Robert Rustermier



           My intent as an artist is simply to satisfy my curiosity about things that interest me in the world in visual terms --  some specific affinity between colors, shapes and planes, a certain effect of light on form, a sound, a phenomena, a concept or idea … and to then submit this fascination to a process of investigation and exploration intended to discover relationships that may have importance to me in context.  It is this simple, direct, intuitive approach to substance, and an open, broad approach to form, process, material and method, and moreover a dedication to a process of examination toward subsequent realizations and possible choices and potential meanings that I find most liberating, most satisfying, and most useful.

Statement on the sculptural wax panels

           The “at 1/2 degree” body of work originated out of a desire to see the visual effect some semi-translucent material might have on a simple field of color when laid on that field in varying thicknesses.  The material selected to promote this effect was ordinary paraffin wax.  For example, a horizontal plane with deep blue applied and tilted as some theoretic angle, say at 1/2 degree, with wax heated and poured onto this field.  Where thin the image below the wax layer would appear more clearly visible; where more thickly applied a greater opacity would result, obscuring and modifying in interesting ways how we see and interpret the image below.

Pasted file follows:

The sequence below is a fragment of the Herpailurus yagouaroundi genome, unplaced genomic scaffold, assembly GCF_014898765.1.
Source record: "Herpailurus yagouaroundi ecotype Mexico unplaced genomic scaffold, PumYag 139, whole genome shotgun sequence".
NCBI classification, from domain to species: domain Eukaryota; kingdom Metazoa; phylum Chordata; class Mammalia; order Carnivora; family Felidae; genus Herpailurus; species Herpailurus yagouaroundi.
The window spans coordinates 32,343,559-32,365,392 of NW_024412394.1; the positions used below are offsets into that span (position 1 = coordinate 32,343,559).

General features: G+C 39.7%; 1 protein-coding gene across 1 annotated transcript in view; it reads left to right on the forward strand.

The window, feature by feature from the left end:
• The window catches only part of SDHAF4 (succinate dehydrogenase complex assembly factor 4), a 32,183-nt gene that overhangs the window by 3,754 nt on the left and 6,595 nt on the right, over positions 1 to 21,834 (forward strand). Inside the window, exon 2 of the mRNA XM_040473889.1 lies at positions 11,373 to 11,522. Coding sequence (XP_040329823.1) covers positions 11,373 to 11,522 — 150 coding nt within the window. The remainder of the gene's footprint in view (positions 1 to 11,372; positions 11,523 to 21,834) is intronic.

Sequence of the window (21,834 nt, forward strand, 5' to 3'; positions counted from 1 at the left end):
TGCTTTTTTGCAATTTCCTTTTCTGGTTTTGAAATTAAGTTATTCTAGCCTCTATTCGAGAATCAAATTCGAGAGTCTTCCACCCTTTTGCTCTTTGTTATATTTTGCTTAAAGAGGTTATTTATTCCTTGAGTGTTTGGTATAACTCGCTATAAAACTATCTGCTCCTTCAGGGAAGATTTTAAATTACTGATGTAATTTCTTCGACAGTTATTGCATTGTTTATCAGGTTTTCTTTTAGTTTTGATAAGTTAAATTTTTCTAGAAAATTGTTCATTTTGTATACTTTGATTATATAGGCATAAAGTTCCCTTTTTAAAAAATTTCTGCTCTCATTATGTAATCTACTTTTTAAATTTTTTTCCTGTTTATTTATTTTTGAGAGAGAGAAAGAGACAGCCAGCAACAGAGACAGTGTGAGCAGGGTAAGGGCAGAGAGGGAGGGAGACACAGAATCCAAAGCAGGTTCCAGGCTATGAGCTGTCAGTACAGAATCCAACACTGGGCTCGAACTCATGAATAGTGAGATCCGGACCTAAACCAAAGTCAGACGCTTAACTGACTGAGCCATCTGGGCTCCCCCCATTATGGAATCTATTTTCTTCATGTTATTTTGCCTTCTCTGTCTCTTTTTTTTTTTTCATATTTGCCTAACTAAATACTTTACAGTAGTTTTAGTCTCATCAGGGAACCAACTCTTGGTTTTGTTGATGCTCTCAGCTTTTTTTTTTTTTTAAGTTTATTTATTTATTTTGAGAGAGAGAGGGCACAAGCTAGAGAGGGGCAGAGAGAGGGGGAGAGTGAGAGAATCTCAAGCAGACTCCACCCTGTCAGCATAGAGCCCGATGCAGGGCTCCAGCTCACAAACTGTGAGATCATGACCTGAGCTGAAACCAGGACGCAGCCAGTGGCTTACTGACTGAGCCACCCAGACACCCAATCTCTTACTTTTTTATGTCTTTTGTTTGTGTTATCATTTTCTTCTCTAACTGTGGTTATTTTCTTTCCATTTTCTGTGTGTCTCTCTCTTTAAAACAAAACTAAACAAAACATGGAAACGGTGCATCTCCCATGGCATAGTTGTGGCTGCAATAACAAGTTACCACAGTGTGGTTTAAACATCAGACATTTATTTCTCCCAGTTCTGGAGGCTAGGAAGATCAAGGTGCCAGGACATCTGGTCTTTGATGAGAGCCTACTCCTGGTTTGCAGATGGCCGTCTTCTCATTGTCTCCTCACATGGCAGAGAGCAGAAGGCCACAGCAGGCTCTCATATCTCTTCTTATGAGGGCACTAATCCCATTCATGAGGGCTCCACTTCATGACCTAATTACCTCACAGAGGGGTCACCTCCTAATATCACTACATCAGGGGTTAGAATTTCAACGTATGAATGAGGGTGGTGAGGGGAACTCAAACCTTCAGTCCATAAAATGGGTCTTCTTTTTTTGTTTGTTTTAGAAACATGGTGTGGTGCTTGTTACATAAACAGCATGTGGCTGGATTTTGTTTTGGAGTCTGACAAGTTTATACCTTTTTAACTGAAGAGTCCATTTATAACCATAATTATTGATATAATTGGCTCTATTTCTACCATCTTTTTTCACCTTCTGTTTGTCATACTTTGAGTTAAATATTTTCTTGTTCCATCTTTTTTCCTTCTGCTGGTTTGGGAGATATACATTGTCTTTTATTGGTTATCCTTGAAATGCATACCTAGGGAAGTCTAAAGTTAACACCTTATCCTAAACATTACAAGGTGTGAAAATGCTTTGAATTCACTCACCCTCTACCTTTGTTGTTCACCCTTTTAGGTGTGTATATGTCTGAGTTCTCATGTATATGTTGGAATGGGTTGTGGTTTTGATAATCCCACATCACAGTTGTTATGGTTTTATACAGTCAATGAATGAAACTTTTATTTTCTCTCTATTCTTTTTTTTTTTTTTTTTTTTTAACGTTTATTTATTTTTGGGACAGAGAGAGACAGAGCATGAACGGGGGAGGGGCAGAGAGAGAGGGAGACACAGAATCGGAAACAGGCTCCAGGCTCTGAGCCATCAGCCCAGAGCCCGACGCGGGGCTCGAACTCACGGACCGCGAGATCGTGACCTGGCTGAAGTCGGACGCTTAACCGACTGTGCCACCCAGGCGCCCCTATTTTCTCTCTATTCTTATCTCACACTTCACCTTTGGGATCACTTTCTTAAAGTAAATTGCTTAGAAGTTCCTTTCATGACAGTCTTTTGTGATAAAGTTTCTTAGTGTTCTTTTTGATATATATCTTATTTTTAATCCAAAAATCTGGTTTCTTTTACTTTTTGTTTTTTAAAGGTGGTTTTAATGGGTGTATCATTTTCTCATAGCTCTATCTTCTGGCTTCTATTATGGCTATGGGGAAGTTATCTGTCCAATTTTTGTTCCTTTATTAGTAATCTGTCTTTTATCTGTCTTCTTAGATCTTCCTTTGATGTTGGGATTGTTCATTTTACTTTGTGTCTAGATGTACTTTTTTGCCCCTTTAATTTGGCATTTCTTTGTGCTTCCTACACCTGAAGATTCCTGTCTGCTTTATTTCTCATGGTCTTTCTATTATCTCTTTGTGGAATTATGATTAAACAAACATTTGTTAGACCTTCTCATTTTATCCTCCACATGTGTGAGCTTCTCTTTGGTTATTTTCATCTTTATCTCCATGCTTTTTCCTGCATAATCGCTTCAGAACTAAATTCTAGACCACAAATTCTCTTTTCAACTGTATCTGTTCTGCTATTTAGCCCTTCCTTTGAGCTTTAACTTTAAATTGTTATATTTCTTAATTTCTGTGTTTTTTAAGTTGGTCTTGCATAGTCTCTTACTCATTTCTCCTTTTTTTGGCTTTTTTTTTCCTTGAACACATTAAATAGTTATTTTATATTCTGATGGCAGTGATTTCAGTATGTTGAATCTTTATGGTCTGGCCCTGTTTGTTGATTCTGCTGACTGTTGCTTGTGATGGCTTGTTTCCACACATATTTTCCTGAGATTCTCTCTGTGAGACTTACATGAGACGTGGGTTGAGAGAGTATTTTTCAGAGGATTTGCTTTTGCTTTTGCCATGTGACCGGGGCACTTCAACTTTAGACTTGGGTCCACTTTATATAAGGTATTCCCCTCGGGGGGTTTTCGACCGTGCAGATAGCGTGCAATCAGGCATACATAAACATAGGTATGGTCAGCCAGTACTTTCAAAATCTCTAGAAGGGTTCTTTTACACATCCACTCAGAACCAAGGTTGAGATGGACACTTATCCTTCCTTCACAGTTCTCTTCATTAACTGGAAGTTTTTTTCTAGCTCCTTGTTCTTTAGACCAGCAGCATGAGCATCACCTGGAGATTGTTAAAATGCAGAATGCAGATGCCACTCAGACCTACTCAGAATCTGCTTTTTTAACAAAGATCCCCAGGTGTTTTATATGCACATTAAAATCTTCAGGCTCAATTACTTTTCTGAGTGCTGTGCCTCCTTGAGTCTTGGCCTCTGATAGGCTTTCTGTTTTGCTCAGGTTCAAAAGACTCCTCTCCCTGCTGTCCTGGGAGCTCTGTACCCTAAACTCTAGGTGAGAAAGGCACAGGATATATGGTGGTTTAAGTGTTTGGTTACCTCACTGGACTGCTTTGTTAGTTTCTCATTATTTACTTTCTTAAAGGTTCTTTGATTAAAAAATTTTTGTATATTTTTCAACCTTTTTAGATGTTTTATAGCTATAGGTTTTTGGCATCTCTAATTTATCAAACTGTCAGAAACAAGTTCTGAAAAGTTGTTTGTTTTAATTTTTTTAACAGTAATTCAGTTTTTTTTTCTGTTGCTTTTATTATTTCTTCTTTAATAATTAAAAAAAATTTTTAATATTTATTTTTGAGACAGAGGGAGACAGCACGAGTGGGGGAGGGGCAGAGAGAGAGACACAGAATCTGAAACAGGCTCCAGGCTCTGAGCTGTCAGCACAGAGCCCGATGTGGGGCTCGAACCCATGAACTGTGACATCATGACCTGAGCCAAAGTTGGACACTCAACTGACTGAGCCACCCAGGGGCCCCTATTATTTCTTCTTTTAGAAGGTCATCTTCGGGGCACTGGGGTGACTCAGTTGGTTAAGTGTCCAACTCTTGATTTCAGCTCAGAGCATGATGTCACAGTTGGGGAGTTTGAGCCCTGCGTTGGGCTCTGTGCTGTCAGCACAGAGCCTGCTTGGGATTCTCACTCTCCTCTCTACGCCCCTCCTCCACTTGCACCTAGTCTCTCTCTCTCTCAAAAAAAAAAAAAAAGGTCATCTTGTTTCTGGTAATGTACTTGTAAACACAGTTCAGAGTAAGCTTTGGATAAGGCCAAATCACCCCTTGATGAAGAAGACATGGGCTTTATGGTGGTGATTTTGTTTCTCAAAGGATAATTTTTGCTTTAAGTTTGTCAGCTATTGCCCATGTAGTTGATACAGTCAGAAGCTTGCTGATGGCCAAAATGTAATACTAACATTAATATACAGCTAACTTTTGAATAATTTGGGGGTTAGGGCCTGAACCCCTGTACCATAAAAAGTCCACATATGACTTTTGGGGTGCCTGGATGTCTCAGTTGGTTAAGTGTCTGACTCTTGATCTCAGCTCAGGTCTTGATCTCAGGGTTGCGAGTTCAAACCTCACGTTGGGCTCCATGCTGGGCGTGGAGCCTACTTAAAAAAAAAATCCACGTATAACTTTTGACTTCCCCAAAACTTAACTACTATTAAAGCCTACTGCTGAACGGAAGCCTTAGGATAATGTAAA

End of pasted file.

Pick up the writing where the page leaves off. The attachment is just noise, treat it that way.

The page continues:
The current lines and dots series grew from this simple, essential visual curiosity.

           This work is cast paraffin wax that uses oil paint to pigment the wax for color.  Extremely well-built, they are cast onto a .375 thick plywood panel that has .75 thick x 1.25 wide interlocking oak frame screwed every 4” to the panel, and then a .5-spacing wire mesh hardware cloth stapled to both sides of the panel before wax is then cast onto each face.  They are hung securely on the wall using 2 German-engineered, high-quality hangers (included) rated for either 50 or 75 pounds each depending upon the actual weight of the panel.  D-rings mounted to the backs of the panel serve as the secure device from which the panels are hung.



           Born in 1957 in Lincoln Nebraska.  BA in  Fine Art from New College of the University of South Florida in Sarasota and an MFA in Ceramics from the Rhode Island School of Design in Providence, RI.  Academic involvement includes a Fulbright to the Czech Republic, lecturing widely on contemporary American ceramics abroad and contemporary Czech ceramics across the U.S. East Coast, and teaching appointments both full and part-time.